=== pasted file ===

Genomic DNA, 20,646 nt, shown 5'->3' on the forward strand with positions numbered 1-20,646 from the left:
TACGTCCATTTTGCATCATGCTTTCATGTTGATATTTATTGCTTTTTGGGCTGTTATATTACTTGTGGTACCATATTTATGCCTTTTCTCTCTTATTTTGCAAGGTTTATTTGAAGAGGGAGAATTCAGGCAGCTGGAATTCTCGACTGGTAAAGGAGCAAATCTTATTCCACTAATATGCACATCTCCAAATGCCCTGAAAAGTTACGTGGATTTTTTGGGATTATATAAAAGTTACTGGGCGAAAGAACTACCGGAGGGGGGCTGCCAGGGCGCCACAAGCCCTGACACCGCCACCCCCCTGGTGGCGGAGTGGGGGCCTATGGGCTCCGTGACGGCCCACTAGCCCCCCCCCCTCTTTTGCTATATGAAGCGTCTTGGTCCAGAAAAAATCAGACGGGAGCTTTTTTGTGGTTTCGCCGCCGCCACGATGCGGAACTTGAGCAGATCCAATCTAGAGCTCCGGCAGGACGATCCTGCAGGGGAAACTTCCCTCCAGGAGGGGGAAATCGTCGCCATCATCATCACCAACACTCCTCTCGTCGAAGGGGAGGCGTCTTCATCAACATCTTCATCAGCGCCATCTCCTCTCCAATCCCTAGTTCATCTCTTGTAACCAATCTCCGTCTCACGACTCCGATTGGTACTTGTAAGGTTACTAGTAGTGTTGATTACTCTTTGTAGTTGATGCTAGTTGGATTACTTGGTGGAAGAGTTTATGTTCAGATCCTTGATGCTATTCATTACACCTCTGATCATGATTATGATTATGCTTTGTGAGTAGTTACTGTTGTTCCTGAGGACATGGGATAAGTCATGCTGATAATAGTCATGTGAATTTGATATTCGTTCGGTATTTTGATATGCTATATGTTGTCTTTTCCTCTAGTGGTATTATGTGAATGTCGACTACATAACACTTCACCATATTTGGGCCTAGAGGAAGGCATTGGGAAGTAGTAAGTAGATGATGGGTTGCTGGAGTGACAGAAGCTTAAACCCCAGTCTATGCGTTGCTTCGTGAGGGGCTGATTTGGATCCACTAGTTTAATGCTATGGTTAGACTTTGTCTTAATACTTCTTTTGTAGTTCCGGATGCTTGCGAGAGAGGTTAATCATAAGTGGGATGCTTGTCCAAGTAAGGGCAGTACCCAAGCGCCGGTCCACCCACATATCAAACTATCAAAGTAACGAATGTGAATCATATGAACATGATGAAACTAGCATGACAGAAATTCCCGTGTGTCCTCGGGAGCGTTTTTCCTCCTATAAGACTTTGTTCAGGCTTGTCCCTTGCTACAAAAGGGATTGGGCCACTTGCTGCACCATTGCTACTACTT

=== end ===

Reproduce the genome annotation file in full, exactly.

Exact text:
Genomic DNA, 20,646 nt, shown 5'->3' on the forward strand with positions numbered 1-20,646 from the left:
TACGTCCATTTTGCATCATGCTTTCATGTTGATATTTATTGCTTTTTGGGCTGTTATATTACTTGTGGTACCATATTTATGCCTTTTCTCTCTTATTTTGCAAGGTTTATTTGAAGAGGGAGAATTCAGGCAGCTGGAATTCTCGACTGGTAAAGGAGCAAATCTTATTCCACTAATATGCACATCTCCAAATGCCCTGAAAAGTTACGTGGATTTTTTGGGATTATATAAAAGTTACTGGGCGAAAGAACTACCGGAGGGGGGCTGCCAGGGCGCCACAAGCCCTGACACCGCCACCCCCCTGGTGGCGGAGTGGGGGCCTATGGGCTCCGTGACGGCCCACTAGCCCCCCCCCCTCTTTTGCTATATGAAGCGTCTTGGTCCAGAAAAAATCAGACGGGAGCTTTTTTGTGGTTTCGCCGCCGCCACGATGCGGAACTTGAGCAGATCCAATCTAGAGCTCCGGCAGGACGATCCTGCAGGGGAAACTTCCCTCCAGGAGGGGGAAATCGTCGCCATCATCATCACCAACACTCCTCTCGTCGAAGGGGAGGCGTCTTCATCAACATCTTCATCAGCGCCATCTCCTCTCCAATCCCTAGTTCATCTCTTGTAACCAATCTCCGTCTCACGACTCCGATTGGTACTTGTAAGGTTACTAGTAGTGTTGATTACTCTTTGTAGTTGATGCTAGTTGGATTACTTGGTGGAAGAGTTTATGTTCAGATCCTTGATGCTATTCATTACACCTCTGATCATGATTATGATTATGCTTTGTGAGTAGTTACTGTTGTTCCTGAGGACATGGGATAAGTCATGCTGATAATAGTCATGTGAATTTGATATTCGTTCGGTATTTTGATATGCTATATGTTGTCTTTTCCTCTAGTGGTATTATGTGAATGTCGACTACATAACACTTCACCATATTTGGGCCTAGAGGAAGGCATTGGGAAGTAGTAAGTAGATGATGGGTTGCTGGAGTGACAGAAGCTTAAACCCCAGTCTATGCGTTGCTTCGTGAGGGGCTGATTTGGATCCACTAGTTTAATGCTATGGTTAGACTTTGTCTTAATACTTCTTTTGTAGTTCCGGATGCTTGCGAGAGAGGTTAATCATAAGTGGGATGCTTGTCCAAGTAAGGGCAGTACCCAAGCGCCGGTCCACCCACATATCAAACTATCAAAGTAACGAATGTGAATCATATGAACATGATGAAACTAGCATGACAGAAATTCCCGTGTGTCCTCGGGAGCGTTTTTCCTCCTATAAGACTTTGTTCAGGCTTGTCCCTTGCTACAAAAGGGATTGGGCCACTTGCTGCACCATTGCTACTACTT